U students vie for Republican endorsement

by Coralie Carlson

Under the banner, “Going, going, Kahn,” two University students squared off Wednesday for the Republican endorsement of District 59B and the chance to take on Rep. Phyllis Kahn of Minneapolis.
In their first official debate, College of Liberal Arts junior Tom Gromacki and second year law student Robert Fowler revealed differing campaign tactics. But during the hour-long debate the pair showed similarities in issue stances.
District 59B includes all of the Minneapolis campus except Middlebrook Hall. Kahn, an outspoken DFLer, has held the seat for more than 25 years.
Gromacki won the Republican endorsement in this district two years ago, but was soundly defeated in the general election.
In similar form as the 1996 campaign, Gromacki said Wednesday that candidates should run on their character and beliefs rather than reflect the desires of constituents.
“I’m not just working for this election; I’m working for a set of beliefs,” Gromacki said.
Meanwhile, Fowler said he wants to promote Republican beliefs from within the Legislature by beating Kahn.
The candidates both stand for lower tuition, lower taxes and improving the University’s infrastructure. In turn, they both oppose abortion and Goals 2000, an initiative to centralize K-12 education under the government.
Gromacki and Fowler told the 20 people in attendance that lower tuition will help make the University more accessible.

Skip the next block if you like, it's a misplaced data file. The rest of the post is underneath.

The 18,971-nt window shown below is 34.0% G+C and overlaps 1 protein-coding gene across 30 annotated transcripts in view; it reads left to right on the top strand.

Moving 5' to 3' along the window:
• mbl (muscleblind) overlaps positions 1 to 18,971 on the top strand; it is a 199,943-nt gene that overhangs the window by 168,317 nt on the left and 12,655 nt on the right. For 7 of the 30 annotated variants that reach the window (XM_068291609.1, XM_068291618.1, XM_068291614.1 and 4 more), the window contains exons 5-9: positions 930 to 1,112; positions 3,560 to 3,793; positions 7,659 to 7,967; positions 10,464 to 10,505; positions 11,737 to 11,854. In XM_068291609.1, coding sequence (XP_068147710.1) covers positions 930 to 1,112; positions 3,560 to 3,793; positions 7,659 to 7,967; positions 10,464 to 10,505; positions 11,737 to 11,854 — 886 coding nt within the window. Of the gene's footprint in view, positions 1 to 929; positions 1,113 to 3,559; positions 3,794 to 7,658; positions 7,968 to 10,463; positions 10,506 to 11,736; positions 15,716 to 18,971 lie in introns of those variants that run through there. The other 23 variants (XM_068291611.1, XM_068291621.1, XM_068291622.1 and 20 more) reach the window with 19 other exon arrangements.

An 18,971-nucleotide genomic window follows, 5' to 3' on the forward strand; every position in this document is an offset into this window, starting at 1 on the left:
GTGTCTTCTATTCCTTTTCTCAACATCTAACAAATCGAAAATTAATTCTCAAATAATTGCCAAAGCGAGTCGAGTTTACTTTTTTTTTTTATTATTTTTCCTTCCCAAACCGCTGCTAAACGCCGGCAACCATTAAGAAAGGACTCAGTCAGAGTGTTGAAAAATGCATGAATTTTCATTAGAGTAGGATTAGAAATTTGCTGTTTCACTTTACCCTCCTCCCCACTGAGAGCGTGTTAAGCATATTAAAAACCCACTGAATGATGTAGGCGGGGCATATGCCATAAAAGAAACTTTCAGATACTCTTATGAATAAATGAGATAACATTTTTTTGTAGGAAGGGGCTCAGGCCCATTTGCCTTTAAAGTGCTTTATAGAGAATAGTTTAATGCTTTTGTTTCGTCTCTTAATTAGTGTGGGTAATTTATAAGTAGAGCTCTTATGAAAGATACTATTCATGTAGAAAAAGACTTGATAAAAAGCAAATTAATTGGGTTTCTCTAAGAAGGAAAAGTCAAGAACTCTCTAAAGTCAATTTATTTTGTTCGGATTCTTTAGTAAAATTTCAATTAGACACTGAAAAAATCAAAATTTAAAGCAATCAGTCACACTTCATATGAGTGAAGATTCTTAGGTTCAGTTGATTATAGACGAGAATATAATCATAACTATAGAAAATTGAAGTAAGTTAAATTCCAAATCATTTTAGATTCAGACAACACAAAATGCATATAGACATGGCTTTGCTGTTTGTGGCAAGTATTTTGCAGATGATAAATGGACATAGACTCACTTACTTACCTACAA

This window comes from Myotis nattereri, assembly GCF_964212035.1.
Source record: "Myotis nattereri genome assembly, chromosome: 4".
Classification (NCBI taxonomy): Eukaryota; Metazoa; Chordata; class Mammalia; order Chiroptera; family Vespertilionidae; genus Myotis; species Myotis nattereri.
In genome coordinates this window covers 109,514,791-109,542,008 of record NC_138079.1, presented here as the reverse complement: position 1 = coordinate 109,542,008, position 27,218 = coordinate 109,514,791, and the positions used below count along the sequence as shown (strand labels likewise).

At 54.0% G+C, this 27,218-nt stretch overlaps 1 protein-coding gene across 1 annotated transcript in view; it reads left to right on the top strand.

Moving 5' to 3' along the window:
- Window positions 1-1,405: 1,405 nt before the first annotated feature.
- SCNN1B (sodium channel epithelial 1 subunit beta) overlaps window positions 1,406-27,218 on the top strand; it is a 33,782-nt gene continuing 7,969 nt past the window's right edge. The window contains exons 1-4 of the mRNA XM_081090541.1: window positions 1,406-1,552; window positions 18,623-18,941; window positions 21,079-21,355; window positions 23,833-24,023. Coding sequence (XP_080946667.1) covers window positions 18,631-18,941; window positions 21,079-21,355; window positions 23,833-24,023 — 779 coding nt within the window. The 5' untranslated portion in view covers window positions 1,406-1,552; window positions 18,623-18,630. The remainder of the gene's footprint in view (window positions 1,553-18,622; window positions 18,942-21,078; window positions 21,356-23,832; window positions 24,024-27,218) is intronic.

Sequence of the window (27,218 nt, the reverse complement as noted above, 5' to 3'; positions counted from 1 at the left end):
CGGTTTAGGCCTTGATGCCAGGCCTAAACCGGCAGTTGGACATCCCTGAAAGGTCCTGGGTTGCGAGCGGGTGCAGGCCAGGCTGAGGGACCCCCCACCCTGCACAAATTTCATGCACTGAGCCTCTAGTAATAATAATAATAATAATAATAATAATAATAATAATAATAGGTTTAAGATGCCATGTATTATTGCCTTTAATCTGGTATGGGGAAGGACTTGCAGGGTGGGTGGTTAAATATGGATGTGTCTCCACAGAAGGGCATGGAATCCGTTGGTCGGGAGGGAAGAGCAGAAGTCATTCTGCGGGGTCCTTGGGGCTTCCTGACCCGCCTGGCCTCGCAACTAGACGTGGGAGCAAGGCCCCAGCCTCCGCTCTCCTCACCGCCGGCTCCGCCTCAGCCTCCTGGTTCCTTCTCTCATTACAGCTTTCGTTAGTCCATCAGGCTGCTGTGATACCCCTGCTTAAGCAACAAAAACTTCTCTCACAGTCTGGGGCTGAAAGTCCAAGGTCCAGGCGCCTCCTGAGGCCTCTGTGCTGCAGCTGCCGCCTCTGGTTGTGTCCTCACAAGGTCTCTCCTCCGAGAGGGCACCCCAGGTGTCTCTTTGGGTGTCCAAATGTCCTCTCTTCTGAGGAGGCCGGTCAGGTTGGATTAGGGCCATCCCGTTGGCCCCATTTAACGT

“It’s the responsibility of the University to keep costs low,” Fowler said. The law student advocates tax exempt status for all University students. Under such a plan, students would not have to pay a state income tax, meaning more of their paychecks could be devoted toward school costs.
Gromacki said he would also lower both the tax and tuition burden on students.
Fowler also proposes forcing the University to run a leaner operation by cutting out administrative costs. University President Mark Yudof has endorsed such a mind-set since taking office last year.
Yudof reported to the Board of Regents last week on his plan to cut more than $6 million from his administration.
But Gromacki and Fowler aren’t on the same page on all issues.
They differ on how intertwined the government and religion should be as well as how election campaigns should be run. Gromacki said he believes parents should choose whether their school is secular; Fowler supports the separation of church and state.
“It’s the peripheral, the farthest right issues that become controversial. I don’t embrace all of them,” Fowler said.
It illustrates the vast nature of the ideological spectrum within the Republican party, Fowler said.
Fowler announced his candidacy in early January. He earned his undergraduate degree in political science from the Massachusetts Institute of Technology before moving to Minneapolis.
Gromacki, a Wisconsin native, is also a political science major and he announced his candidacy in late January.
Kahn said she will stay clear of the happenings in the Republican party until the field is narrowed to one candidate.
The Republican Party will elect delegates at district precinct caucuses on March 3. In April, those delegates will endorse one candidate. Both candidates agreed to honor the endorsement and not run without the party’s backing. They both said they did not want to split the party at the ballot box.